They are different concerning their view of God.
Christians believe in one God who exists in three distinct persons (the Trinity): God the Father, God the Son, and God the Holy Spirit. (Matthew 28:19)
Muslims believe in one God, also (named Allah in Arabic), but do not believe in the trinity. They believe in the absolute unity of God (Qur'an 112:1).

They have different holy books of authority.
Christians believe in the Bible, which God gave to man. Bible writers were inspired by God in their writings... it is the Word of God (2 Timothy 3:16). The Bible was given to reveal man and show the way man could be redeemed, by believing in the work of the Messiah, Jesus Christ, on their behalf (Ephesians 1:7)
The Muslim Qur'an (or Koran), meaning "recitation," was revealed to the prophet Mohammed over a period of about 20 years... the final revelation of Allah. It is a book of guidance for this life.

They differ in their understanding of the identity, mission, and death of Jesus Christ.
Christian theology teaches that Jesus is the second person of the Trinity, born to the Virgin Mary, but of the Holy Spirit. "...true God from true God" (Nicene Creed). He claimed to be God (John 10:30;14:9-10); He is God in the flesh (John 1:1-3, 14), the final revelation of God to man (Hebrews 1:1-3). He came to reconcile man to God through His death, a sacrifice for the sins of the world (Colossians 1:14-17). He was crucified and buried, but He rose again and ascended to heaven (1 Corinthians 15:3-4).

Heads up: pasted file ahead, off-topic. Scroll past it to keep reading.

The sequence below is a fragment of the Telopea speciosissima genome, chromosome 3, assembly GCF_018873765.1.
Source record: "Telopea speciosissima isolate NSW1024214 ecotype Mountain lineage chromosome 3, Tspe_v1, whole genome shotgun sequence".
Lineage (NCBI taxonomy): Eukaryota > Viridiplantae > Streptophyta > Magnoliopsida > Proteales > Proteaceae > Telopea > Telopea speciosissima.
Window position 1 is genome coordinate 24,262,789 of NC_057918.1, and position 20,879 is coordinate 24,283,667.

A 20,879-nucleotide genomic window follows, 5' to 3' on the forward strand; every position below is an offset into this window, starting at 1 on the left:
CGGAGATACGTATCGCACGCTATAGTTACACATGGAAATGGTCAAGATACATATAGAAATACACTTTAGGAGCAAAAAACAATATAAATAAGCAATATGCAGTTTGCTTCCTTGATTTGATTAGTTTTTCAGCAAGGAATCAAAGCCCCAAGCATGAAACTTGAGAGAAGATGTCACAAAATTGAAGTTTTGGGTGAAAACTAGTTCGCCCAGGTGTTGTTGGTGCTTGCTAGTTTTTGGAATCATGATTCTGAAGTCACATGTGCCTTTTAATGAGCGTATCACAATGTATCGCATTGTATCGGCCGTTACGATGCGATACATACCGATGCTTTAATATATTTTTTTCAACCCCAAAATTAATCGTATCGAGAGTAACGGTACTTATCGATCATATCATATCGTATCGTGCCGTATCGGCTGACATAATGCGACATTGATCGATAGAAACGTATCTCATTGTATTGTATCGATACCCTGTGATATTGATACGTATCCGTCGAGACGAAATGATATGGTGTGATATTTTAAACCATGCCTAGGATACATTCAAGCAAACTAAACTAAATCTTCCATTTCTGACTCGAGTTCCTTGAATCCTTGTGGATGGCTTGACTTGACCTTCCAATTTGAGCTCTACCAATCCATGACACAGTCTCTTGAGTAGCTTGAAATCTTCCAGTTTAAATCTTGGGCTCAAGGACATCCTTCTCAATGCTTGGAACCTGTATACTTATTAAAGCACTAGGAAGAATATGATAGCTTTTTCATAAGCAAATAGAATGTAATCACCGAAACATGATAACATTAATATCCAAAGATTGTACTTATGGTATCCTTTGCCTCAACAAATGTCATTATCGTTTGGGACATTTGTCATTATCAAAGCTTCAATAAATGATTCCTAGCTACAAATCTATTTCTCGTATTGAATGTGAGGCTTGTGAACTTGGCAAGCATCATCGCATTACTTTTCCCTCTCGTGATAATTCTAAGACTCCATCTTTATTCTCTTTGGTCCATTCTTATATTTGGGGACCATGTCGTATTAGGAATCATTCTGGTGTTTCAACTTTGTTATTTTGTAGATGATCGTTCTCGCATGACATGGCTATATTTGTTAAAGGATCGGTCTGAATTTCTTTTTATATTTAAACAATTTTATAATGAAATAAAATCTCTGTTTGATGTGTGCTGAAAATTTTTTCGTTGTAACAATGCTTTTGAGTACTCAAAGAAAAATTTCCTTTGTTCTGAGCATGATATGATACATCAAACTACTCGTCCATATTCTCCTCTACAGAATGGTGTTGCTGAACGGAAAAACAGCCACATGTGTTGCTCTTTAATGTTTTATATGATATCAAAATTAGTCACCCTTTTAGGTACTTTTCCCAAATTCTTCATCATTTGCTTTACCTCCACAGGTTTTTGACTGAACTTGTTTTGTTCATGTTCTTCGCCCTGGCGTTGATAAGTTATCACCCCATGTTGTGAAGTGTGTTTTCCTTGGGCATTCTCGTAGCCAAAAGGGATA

Islam teaches that Jesus was a prophet sent by Allah and born of the Virgin Mary, but not divine (Qur'an 5:17). Jesus' mission was to proclaim the Injil (gospel) which was corrupted over time by human additions and alterations. He was not crucified, but Allah raised him to heaven (Quran 4:157-158).

They differ in their understanding of the Holy Spirit.

In Christianity, He is the third person of the Trinity (He is Deity.)
In Islam, he is identical to the angel Gabriel, who appeared to Mohammed, giving him the Qur'an's text.

They differ in their understanding of sin and salvation.

The Christian Bible teaches that we inherit our sinful nature through Adam, but that Jesus atoned for our sins through his death on the cross (Romans 5:12-17). We are save by grace through faith in Jesus (Ephesians 2:8-9).
Muslims do not believe in original sin, nor vicarious atonement. All humans are born sinless, and human weakness leads to sin. Adam and Eve repented and their sin did not pass to others. Salvation is achieved through good works. Personal righteousness must outweigh personal sin (Qur'an 23:101-103)

They are different in how they approach "unbelievers."
For example, in spite of aberrations in history like The Crusades, Christians are taught hold firmly to sound doctrine, but also to love their neighbors and seek peace, with the hope that the world will see the love of Christ through them. Non-believers are not to be forced into becoming believers, but rather prayed for and shown a godly example.
Muslims, however, are taught to make infidels (non-Muslims) submit to Allah and the Qur'an at the risk of death. Jihad, or holy war, is encouraged against unbelievers as a means of bringing them into submission. By definition, Christians and Jews are "infidels."

There are many other differences in understanding of hell, various rituals, and basic philosophy or worldview.

So ... how, exactly, can we justify a unified religion like "Chrislam"? What must be left behind or compromised by Christians in order for this new religion to work? It is beyond me how Christians can choose to tolerate such faulty thinking.

For more information about "Chrislam," see: "What is Chrislam?" "The Rise of Chrislam?" and "Chrislam and the Gospel of Islam."


Branding vs. Daily Obedience